Seeking to reduce the volatility of short-term interest rates, the Federal Reserve Board on Wednesday proposed making it easier for banks to meet reserve requirements.

Under the Fed's plan, banks would use deposit figures that are 17 days old to compute their required reserves. Right now, current deposit levels are used.

Fed officials said the explosive growth of retail sweep accounts has made it increasingly difficult for banks to accurately peg reserve levels. As a result, many banks scramble to borrow money at the last minute to meet their reserve requirements. This sudden spike in demand sends overnight rates sky high. The volatility has made it tougher for the Fed to manipulate the overnight rate to control the economy.

The proposal would eliminate this last minute scramble because banks would know at least two weeks in advance how much money they need to keep in reserve.

The proposal received widespread support. "Banks will know exactly what their target is," said Bert Ely, president of Alexandria, Va., consulting firm Ely & Co. "It should ease borrowing from the Fed and reduce volatility in the Fed funds rate."

Federal Reserve Board Vice Chairman Alice M. Rivlin described the plan as a "fairly sensible thing to do."

Every other Wednesday, a bank sets reserve levels based on its average deposit levels over a two-week span. Banks now rely on estimates to set their initial reserve levels. If their estimates are wrong, banks borrow money to boost reserves.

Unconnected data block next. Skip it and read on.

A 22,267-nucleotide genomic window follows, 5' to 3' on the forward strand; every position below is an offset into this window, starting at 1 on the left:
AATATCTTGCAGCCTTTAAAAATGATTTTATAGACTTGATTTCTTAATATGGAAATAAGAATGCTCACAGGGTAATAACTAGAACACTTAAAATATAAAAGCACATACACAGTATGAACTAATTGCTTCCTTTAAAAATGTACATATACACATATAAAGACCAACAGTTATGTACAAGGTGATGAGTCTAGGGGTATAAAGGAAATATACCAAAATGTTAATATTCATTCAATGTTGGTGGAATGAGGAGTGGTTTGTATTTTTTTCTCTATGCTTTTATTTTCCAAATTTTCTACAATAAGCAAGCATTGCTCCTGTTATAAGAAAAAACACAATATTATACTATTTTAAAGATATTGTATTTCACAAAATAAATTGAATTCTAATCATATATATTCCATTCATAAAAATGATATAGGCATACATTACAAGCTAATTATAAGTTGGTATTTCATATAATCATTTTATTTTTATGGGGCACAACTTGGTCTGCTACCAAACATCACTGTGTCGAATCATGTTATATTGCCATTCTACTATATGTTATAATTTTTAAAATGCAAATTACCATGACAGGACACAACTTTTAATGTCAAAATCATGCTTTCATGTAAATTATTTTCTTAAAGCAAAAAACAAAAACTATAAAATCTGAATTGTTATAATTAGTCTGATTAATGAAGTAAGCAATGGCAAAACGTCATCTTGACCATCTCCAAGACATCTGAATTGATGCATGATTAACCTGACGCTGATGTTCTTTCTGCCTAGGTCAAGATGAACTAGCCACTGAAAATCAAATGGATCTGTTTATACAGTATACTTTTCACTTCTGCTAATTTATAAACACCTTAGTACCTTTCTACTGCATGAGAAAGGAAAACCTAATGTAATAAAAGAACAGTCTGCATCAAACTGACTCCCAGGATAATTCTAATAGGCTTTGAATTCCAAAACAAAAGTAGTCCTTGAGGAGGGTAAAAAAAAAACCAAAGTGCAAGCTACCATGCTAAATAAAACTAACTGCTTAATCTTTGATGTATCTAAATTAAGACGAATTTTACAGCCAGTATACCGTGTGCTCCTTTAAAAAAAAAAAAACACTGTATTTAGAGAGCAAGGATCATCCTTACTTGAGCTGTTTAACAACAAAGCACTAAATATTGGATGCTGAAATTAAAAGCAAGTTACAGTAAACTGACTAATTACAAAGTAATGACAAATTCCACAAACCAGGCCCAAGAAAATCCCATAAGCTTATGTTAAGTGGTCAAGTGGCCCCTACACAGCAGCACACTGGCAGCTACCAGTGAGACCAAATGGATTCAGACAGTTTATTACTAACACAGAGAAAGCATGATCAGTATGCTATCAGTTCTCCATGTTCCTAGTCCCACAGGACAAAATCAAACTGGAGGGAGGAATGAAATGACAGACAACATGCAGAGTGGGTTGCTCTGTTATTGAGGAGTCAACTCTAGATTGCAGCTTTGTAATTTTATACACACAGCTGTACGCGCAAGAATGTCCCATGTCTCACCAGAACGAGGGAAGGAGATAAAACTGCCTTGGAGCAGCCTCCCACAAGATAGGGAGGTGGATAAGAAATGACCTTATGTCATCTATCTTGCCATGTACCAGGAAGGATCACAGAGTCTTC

If approved, the proposal would take effect in July 1998. It would apply to 6,100 banks and thrifts that adjust their Fed reserves every two weeks. Institutions with less than $75 million of deposits are exempted. The proposal is expected to be published shortly in the Federal Register; comments will be due 60 days later.

Also on Wednesday, the Fed proposed risk-management standards for privately operated payment systems.

Under the plan, all settlement systems would be expected to address credit, liquidity, operational, legal, and systemic risks. The Fed also proposed tougher controls for large payment systems whose failure could cause other payment systems to collapse. They would be required to have the ability to clear all transactions even if a member institution defaults on its obligations.

The policy would apply to 200 check-clearing houses, 50 automated teller machine networks, and three private-sector automatic clearing house operators. It also would cover several credit card settlement arrangements and two foreign exchange clearing houses.

The board also adopted 1998 prices for its fee-based services. Transfer fees for the Fed's electronic payment system will drop to 40 cents, from 45 cents. Combined with other cuts in automated clearing house fees, electronic payment charges will drop 11.4%, saving banks $15.6 million in 1998. Fees for check services will be unchanged. Prices are effective Jan. 2.

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